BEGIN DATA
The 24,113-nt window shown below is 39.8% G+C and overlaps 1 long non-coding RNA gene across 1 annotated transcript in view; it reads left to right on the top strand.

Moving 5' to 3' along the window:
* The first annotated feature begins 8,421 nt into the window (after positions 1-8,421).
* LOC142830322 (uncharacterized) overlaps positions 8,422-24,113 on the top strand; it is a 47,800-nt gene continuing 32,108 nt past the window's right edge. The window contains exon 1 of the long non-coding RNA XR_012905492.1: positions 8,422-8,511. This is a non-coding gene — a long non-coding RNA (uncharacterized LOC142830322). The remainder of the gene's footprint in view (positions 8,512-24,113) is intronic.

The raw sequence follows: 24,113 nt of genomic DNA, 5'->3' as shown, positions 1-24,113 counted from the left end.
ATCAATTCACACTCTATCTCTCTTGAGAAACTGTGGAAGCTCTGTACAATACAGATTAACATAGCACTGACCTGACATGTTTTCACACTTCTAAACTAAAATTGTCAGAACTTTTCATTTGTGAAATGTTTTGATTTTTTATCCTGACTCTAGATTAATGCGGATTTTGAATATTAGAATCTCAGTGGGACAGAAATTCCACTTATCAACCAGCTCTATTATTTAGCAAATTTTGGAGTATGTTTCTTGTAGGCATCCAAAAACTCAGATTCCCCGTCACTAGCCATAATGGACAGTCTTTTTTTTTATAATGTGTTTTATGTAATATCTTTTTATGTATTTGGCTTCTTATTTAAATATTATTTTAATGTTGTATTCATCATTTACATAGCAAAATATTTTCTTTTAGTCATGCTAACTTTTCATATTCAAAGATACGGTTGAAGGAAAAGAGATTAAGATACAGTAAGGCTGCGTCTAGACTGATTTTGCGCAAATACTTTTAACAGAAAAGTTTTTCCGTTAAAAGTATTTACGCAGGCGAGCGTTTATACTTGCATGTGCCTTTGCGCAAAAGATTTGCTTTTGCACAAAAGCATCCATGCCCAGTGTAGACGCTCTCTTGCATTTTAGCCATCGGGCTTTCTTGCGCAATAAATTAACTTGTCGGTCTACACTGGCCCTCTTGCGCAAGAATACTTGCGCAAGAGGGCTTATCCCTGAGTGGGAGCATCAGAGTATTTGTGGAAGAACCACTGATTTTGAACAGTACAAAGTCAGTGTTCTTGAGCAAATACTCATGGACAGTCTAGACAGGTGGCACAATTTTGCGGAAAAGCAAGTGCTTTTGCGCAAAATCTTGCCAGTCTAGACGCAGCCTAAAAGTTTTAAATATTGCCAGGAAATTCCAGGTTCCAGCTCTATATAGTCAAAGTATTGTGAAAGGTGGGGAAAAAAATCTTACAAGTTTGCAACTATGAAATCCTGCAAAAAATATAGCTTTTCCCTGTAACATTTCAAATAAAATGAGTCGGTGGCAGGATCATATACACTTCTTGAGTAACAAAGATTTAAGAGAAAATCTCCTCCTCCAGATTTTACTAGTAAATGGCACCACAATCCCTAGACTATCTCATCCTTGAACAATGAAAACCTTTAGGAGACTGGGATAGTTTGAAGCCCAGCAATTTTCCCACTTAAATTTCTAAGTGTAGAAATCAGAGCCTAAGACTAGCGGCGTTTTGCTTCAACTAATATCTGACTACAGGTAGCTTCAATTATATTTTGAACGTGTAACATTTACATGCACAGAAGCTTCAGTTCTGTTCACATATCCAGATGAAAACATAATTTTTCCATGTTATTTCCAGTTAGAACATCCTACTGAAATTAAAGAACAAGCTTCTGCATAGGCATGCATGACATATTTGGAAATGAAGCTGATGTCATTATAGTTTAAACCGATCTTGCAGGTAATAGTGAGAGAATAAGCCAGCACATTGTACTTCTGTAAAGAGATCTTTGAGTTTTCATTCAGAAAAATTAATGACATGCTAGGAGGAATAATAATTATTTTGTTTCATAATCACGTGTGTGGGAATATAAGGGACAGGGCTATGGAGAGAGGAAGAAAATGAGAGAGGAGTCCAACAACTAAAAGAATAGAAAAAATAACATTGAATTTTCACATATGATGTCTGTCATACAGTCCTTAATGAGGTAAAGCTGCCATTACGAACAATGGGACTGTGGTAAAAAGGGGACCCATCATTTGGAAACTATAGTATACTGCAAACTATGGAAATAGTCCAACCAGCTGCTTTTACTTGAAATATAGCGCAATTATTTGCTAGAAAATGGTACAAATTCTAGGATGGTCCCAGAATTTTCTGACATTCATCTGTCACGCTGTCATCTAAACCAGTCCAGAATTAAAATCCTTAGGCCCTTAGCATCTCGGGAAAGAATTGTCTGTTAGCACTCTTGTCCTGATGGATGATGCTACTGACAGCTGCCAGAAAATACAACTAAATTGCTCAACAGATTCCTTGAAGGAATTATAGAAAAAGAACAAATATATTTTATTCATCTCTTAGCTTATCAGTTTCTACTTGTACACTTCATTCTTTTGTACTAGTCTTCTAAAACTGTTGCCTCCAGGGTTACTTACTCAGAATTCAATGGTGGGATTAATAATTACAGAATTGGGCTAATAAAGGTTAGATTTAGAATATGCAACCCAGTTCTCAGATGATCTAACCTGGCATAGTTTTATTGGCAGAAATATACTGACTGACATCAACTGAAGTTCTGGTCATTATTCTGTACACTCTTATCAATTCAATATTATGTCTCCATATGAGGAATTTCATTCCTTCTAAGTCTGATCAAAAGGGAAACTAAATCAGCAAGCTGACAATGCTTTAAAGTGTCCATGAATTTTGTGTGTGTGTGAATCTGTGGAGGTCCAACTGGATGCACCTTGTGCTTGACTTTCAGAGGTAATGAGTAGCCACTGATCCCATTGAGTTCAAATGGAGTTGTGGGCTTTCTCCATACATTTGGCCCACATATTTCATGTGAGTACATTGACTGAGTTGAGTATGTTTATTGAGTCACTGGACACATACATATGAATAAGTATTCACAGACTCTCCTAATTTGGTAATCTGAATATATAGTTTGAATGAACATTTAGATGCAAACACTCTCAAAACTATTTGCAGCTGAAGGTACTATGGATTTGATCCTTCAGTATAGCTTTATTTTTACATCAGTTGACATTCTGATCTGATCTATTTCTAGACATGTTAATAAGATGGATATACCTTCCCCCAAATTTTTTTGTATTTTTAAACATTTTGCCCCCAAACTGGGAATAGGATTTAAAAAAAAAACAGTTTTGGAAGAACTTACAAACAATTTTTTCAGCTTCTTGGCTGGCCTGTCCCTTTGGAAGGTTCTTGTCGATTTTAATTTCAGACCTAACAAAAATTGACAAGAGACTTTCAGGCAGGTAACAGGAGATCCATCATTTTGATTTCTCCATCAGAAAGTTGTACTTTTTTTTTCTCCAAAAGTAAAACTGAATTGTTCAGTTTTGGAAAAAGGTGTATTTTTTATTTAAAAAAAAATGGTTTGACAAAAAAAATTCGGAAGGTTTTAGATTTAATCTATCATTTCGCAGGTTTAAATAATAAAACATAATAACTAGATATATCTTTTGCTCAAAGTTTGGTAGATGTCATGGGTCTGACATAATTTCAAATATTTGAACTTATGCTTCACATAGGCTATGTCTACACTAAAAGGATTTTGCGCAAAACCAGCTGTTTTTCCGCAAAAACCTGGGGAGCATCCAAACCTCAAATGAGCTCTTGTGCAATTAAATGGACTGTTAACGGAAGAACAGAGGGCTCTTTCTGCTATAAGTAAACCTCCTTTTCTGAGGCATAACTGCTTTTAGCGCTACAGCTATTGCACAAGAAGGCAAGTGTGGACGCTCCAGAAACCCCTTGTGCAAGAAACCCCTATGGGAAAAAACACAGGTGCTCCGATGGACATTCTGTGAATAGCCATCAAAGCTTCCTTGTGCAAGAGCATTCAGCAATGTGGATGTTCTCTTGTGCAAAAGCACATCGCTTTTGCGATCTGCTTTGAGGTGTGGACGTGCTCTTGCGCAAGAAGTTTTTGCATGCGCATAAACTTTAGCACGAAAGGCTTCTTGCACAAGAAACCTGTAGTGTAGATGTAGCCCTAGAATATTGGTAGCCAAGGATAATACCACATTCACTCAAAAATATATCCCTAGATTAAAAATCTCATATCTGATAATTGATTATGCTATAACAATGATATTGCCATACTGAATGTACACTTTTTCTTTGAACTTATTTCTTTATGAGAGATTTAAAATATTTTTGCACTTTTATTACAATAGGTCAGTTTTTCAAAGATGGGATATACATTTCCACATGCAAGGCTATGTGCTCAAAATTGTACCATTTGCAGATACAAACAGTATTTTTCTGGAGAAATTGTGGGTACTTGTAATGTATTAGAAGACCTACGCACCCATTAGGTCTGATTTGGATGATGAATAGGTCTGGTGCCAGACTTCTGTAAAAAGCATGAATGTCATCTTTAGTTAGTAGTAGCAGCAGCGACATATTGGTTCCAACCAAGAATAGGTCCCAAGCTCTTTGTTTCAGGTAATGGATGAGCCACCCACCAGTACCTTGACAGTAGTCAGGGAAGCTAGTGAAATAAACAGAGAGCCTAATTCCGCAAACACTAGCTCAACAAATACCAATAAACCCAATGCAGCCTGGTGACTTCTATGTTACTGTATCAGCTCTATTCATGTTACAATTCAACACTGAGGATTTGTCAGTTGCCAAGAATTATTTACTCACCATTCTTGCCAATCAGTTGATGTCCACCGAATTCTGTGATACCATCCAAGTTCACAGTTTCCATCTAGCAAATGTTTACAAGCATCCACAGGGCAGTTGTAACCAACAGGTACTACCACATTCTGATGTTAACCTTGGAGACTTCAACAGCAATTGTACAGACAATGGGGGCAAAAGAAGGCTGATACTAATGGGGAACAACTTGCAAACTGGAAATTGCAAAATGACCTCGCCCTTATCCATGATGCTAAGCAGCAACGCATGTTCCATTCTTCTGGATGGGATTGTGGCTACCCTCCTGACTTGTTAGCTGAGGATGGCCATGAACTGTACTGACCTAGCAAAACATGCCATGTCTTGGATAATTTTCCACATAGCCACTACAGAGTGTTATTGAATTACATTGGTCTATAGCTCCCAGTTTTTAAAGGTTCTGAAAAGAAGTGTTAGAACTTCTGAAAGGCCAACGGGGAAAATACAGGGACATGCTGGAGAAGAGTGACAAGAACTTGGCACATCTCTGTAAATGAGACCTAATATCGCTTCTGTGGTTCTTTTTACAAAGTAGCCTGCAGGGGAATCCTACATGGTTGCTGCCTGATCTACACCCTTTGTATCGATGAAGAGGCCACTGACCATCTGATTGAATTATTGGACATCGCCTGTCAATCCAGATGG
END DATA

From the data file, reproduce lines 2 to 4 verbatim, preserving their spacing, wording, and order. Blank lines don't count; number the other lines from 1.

Moving 5' to 3' along the window:
* The first annotated feature begins 8,421 nt into the window (after positions 1-8,421).
* LOC142830322 (uncharacterized) overlaps positions 8,422-24,113 on the top strand; it is a 47,800-nt gene continuing 32,108 nt past the window's right edge. The window contains exon 1 of the long non-coding RNA XR_012905492.1: positions 8,422-8,511. This is a non-coding gene — a long non-coding RNA (uncharacterized LOC142830322). The remainder of the gene's footprint in view (positions 8,512-24,113) is intronic.